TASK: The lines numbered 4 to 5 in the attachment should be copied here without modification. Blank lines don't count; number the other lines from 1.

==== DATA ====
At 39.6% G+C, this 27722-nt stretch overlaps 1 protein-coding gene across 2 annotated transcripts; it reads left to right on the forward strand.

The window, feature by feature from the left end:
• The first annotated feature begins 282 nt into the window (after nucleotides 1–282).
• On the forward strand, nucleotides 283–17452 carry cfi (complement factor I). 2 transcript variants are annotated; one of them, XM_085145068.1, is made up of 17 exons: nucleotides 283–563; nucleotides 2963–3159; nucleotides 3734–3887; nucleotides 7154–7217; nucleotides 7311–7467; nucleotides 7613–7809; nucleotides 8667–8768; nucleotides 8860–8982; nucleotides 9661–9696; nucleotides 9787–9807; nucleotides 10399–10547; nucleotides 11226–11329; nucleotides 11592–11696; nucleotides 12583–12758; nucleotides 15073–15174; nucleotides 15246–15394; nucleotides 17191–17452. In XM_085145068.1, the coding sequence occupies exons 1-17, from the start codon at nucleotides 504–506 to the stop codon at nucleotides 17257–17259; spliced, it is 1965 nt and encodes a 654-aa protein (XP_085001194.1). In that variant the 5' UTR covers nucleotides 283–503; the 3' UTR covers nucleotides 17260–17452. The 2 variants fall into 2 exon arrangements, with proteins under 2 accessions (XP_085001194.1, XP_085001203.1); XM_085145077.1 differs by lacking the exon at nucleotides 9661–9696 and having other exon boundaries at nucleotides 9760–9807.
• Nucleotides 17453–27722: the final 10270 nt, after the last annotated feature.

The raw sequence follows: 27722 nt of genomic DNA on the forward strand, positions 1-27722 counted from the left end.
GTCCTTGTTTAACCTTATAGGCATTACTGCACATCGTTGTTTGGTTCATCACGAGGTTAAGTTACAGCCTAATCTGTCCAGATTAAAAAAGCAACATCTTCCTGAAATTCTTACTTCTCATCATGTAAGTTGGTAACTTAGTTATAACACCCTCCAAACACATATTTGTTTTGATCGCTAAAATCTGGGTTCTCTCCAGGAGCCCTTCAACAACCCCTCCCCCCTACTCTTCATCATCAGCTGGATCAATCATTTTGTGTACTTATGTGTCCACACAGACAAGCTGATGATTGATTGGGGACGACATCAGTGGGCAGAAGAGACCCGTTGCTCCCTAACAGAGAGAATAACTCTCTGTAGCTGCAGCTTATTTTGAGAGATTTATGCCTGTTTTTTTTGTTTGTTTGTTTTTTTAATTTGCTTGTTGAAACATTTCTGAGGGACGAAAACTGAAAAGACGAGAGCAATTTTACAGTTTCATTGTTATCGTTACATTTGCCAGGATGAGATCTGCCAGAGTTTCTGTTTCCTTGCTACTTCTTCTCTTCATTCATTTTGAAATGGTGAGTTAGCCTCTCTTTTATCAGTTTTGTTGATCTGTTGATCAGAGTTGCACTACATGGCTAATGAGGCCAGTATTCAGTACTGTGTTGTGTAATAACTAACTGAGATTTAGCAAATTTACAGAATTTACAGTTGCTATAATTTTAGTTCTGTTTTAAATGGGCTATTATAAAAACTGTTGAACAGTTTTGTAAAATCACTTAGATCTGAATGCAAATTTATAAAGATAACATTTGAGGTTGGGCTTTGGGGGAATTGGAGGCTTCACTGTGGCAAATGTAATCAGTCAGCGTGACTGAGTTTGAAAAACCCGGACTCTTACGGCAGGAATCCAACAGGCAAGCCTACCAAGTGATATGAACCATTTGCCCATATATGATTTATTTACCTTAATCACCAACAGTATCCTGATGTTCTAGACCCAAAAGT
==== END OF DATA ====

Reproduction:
• On the forward strand, nucleotides 283–17452 carry cfi (complement factor I). 2 transcript variants are annotated; one of them, XM_085145068.1, is made up of 17 exons: nucleotides 283–563; nucleotides 2963–3159; nucleotides 3734–3887; nucleotides 7154–7217; nucleotides 7311–7467; nucleotides 7613–7809; nucleotides 8667–8768; nucleotides 8860–8982; nucleotides 9661–9696; nucleotides 9787–9807; nucleotides 10399–10547; nucleotides 11226–11329; nucleotides 11592–11696; nucleotides 12583–12758; nucleotides 15073–15174; nucleotides 15246–15394; nucleotides 17191–17452. In XM_085145068.1, the coding sequence occupies exons 1-17, from the start codon at nucleotides 504–506 to the stop codon at nucleotides 17257–17259; spliced, it is 1965 nt and encodes a 654-aa protein (XP_085001194.1). In that variant the 5' UTR covers nucleotides 283–503; the 3' UTR covers nucleotides 17260–17452. The 2 variants fall into 2 exon arrangements, with proteins under 2 accessions (XP_085001194.1, XP_085001203.1); XM_085145077.1 differs by lacking the exon at nucleotides 9661–9696 and having other exon boundaries at nucleotides 9760–9807.
• Nucleotides 17453–27722: the final 10270 nt, after the last annotated feature.